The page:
If you currently don’t have a dog, and you’re considering adopting one, think about whether your lifestyle is conducive to sharing your life with a dog. If you think your potential dog might be spending time home alone, that should factor in your decision when choosing your new friend. Look at breeds that are more low-energy and don’t need as much exercise or outdoor time. Better yet, consider adopting an older dog. Many older dogs have difficulty being re-homed, but can be a perfect fit for you. They typically are much calmer than puppies, and many are already housebroken. So don’t pass up a dog just because he’s been around the block a couple of times—it may mean he’s ready to take it easy.
Cute article from Pugspot.com…
Why People Love Pugs
Why are Pugs so popular? Could it be their good looks or unmistakable charm? What is so darn irresistible about those Pugs? Ask anyone who has ever known a Pug and they will tell you there is no other dog that compares. But why?
Pugs are different. They possess all the qualities of a big dog in a little dog body. They are big enough to not be annoying and small enough for any size house. Perhaps their motto best describes them. Multum in Parvo – “a lot of dog in a small space.”
Pugs are affectionate. If you want a constant companion, he’s your man. They are happy to follow you around, lending you a helping paw. They make great couch potato buddies. Just bring enough snacks for you both. They are great bed-warmers. They will cuddle with you on the cold winter nights.
Pugs are fun and they are funny. If given an audience, they are sure to entertain. They are playful but not overly demanding. They are natural-born show offs. Nothing can make a Pug happier than being the life of the party.
Pugs have the grace and elegance sought after by royalty. Indeed, several notable nobles have owned Pugs. Just look at the list of royals they have possessed.
Pugs are friendly. They love everyone, from the mailman to the dog next door. They have never met a stranger. Pugs are excellent all around people dogs and animal dogs.
Pugs are sensitive. They do not like harsh tones. It hurts their feelings. They also are much attuned to your feelings. They can sense your distress and provide you with a comforting nuzzle.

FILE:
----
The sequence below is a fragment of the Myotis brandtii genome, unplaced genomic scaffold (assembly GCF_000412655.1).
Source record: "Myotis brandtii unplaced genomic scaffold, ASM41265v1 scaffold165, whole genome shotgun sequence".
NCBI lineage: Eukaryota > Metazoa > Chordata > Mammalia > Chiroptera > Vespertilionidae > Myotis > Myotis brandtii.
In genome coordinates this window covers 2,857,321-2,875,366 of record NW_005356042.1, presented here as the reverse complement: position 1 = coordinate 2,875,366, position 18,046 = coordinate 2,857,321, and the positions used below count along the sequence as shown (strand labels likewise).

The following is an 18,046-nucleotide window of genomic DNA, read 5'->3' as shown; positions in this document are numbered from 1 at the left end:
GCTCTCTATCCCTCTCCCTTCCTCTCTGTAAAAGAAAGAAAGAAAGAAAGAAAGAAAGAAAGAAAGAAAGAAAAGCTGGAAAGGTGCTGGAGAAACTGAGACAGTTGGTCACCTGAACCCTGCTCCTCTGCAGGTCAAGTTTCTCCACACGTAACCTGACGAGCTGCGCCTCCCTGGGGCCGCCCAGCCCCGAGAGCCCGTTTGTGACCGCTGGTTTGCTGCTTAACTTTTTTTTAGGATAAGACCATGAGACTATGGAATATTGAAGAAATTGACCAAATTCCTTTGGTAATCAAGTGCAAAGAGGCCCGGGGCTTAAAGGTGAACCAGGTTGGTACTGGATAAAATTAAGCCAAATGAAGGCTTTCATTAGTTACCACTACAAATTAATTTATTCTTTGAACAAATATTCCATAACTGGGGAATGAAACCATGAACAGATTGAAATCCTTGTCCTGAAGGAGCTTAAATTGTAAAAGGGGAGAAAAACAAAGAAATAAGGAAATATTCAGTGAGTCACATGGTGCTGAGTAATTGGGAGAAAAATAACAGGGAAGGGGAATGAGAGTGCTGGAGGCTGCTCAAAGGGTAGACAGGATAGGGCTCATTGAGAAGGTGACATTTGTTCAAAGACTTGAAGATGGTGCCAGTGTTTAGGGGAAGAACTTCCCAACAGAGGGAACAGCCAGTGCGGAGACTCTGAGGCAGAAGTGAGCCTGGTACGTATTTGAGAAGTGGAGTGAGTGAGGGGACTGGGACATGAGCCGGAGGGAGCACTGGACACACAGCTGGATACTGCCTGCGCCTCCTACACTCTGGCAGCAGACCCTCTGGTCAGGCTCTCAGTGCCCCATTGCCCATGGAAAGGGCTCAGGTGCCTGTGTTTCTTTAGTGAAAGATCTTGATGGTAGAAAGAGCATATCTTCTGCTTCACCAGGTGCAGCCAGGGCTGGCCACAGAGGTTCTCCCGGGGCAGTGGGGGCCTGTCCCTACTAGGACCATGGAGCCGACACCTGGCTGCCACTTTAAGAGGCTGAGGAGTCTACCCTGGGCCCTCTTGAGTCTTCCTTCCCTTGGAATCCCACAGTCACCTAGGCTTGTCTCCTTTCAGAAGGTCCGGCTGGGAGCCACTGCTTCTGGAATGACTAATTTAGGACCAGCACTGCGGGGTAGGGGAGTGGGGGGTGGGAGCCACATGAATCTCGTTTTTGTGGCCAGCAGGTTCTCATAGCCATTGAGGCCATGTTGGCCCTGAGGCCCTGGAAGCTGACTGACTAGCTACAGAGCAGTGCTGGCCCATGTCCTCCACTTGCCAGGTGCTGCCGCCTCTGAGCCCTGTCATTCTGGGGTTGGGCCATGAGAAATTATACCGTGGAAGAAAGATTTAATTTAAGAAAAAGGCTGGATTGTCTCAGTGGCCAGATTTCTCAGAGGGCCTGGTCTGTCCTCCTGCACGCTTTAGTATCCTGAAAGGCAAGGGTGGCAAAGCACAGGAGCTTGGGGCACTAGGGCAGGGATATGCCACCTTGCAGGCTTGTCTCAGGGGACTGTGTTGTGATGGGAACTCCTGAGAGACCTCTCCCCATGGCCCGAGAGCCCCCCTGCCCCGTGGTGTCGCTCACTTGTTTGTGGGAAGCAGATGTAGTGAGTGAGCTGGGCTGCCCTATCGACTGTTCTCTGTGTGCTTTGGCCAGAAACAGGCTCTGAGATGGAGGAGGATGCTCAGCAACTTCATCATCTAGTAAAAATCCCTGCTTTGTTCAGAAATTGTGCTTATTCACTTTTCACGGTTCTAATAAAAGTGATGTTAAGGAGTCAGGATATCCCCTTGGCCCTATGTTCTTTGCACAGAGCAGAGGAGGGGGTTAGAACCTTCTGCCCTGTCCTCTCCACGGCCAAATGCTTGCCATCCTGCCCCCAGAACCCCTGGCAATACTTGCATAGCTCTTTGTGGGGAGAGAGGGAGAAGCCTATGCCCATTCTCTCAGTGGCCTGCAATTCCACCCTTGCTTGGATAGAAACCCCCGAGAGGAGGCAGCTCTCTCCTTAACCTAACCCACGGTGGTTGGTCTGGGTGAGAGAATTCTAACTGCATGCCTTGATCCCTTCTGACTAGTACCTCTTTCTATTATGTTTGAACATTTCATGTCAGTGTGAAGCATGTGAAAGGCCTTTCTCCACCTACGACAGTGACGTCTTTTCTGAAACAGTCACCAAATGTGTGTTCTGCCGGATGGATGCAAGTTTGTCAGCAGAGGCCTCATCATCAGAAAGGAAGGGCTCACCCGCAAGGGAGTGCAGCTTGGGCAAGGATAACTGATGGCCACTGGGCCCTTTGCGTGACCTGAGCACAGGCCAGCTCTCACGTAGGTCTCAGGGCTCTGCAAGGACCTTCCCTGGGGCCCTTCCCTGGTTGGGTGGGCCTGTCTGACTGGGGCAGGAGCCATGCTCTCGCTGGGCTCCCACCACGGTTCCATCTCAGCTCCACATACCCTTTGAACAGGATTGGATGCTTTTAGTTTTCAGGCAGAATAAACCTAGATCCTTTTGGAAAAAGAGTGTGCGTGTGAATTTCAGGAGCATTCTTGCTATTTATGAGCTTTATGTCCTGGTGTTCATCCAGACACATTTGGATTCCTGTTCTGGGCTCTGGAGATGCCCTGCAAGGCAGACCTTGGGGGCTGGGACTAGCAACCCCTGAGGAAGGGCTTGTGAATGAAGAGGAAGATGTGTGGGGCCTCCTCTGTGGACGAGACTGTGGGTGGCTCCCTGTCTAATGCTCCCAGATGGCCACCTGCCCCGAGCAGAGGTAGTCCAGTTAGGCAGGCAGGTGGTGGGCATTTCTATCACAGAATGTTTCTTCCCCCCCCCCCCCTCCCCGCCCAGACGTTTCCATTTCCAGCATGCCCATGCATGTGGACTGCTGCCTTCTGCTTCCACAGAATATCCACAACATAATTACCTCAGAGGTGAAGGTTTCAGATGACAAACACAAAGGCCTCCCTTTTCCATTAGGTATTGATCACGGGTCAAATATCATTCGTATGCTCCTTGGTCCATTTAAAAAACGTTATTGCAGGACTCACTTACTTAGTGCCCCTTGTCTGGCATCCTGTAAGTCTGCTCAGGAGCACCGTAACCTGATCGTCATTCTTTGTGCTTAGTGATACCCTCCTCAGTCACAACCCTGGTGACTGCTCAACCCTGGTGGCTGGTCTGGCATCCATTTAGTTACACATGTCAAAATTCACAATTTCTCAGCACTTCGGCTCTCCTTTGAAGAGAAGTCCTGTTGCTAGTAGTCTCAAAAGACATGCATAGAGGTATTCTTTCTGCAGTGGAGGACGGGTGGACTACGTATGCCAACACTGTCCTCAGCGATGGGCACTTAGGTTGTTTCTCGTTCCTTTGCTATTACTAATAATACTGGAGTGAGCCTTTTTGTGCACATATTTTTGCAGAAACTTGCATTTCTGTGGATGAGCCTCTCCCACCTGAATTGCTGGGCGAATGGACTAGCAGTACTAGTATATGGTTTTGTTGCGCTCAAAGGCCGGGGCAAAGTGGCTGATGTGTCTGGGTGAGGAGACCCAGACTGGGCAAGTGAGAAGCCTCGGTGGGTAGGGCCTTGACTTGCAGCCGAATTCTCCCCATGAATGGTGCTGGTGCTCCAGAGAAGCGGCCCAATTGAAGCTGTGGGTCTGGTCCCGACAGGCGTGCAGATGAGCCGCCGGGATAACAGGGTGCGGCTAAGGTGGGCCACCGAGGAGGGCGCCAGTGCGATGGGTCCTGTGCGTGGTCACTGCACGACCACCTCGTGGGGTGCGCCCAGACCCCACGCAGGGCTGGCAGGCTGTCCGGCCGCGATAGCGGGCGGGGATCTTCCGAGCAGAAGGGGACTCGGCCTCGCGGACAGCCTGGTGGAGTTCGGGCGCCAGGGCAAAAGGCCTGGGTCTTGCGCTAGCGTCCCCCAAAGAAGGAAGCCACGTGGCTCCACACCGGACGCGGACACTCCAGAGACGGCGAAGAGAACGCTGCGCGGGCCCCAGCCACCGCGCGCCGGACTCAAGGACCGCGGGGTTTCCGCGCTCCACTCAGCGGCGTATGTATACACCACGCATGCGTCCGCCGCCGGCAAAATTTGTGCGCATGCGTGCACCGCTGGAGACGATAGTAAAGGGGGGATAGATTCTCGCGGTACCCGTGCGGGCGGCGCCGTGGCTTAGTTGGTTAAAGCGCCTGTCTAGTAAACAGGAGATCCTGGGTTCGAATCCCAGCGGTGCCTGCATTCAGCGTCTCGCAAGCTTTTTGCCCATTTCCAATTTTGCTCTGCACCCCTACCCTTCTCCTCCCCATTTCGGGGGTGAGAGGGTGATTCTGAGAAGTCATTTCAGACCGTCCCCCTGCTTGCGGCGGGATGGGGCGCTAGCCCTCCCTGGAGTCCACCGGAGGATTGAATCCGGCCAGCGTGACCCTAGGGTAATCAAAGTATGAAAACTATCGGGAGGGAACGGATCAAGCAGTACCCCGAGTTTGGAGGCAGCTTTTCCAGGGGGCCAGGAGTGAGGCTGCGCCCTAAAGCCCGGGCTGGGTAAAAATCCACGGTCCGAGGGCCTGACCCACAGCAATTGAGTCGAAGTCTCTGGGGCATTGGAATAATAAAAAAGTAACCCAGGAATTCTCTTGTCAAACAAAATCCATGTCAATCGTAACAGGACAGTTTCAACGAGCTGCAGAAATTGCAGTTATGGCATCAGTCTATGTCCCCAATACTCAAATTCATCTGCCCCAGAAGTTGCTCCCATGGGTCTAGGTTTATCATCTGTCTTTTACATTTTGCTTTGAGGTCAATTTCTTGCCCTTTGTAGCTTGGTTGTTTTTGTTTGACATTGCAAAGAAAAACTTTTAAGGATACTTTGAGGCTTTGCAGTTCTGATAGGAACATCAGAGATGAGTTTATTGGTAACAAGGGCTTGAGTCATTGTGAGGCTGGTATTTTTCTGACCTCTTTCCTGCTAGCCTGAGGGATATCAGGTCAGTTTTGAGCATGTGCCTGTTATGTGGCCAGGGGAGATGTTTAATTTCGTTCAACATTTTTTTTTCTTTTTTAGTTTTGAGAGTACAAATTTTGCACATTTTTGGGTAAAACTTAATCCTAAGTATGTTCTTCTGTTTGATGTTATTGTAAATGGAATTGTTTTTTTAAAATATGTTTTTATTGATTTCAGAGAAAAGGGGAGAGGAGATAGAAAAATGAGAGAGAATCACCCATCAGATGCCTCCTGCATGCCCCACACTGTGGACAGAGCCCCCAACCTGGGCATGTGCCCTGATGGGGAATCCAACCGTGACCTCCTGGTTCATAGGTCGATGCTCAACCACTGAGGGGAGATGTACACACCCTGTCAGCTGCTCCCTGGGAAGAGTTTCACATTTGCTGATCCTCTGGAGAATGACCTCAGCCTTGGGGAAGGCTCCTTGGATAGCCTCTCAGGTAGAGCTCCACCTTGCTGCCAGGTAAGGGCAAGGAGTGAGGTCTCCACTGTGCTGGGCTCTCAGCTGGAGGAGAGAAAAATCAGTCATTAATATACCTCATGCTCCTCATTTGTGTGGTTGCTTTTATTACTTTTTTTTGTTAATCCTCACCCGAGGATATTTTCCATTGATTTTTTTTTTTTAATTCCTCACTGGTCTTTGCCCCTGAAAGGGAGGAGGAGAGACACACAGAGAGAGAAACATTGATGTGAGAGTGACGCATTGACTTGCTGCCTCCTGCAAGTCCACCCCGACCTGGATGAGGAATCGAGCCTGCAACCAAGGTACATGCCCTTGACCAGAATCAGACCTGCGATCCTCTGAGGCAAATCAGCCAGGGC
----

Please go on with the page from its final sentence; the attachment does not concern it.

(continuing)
Pugs are loyal. Unlike people, they do not know dishonor. They will be your friend to the end.
Pugs love kids. Well, most kids. If you want your child to have a perfect playmate they are “Pug”itively the best.
Pugs simply pop with personality. Never let it be said that a Pug is a boring dog. They are simply clowns in a dog’s body.
Pugs are cute. Who can resist their smooshie, squishy faces? Who could resist their snorts and grunts? Aren’t they the most precious little things you have ever seen?
Does anything else need to be said!?
Spring is here! Time to get out and walk your dog. If you have some problems walking your dog, here are some tips…
6 Tips for Mastering the Dog Walk
By Cesar Millan
Here are 6 dog training tips on how to walk your dog and master the dog walk. When I’m out with my dog pack, I often walk about ten dogs at a time, sometimes even off-leash if I’m in a safe area. People are amazed by this, but it’s simple: the dogs see me as their pack leader. This is why dogs follow me wherever I go.
1. Walk in front of your dog.
Walking in front of your dog allows you to be seen as the pack leader. Conversely, if your dog controls you on the walk, he’s the pack leader. You should be the first one out the door and the first one in. Your dog should be beside or behind you during the walk.
2. Use a short dog leash.
This allows you to have more control. Attaching the leash to the very top of the neck can help you more easily communicate, guide, and correct your dog. If you need additional help, consider the The Illusion Dog Collar & Leash Set (Next Generation). Always keep your dog’s safety in mind when giving corrections.
3. Give yourself enough time for the dog walk.
Dogs, like humans, are diurnal, so taking walks in the morning is ideal. I recommend setting aside thirty minutes to a full hour. The specific needs of each dog differ. Consult your vet and keep an eye on your dog’s behavior to see if his needs are being met.
4. How to reward your dog during the walk.
After your dog has maintained the proper state of mind, reward him by allowing him to relieve himself and sniff around. Then you need to decide when reward time is over. It should always be less than the time spent focused on the walk.
5. Keep leading, even after the walk.
When you get home, don’t stop leading. Have your dog wait patiently while you put away his leash or take off your shoes.
6. Reward your dog after the walk.
By providing a meal after the walk, you have allowed your dog to “work” for food and water.
And don’t forget to set a good example by always picking up after your dog.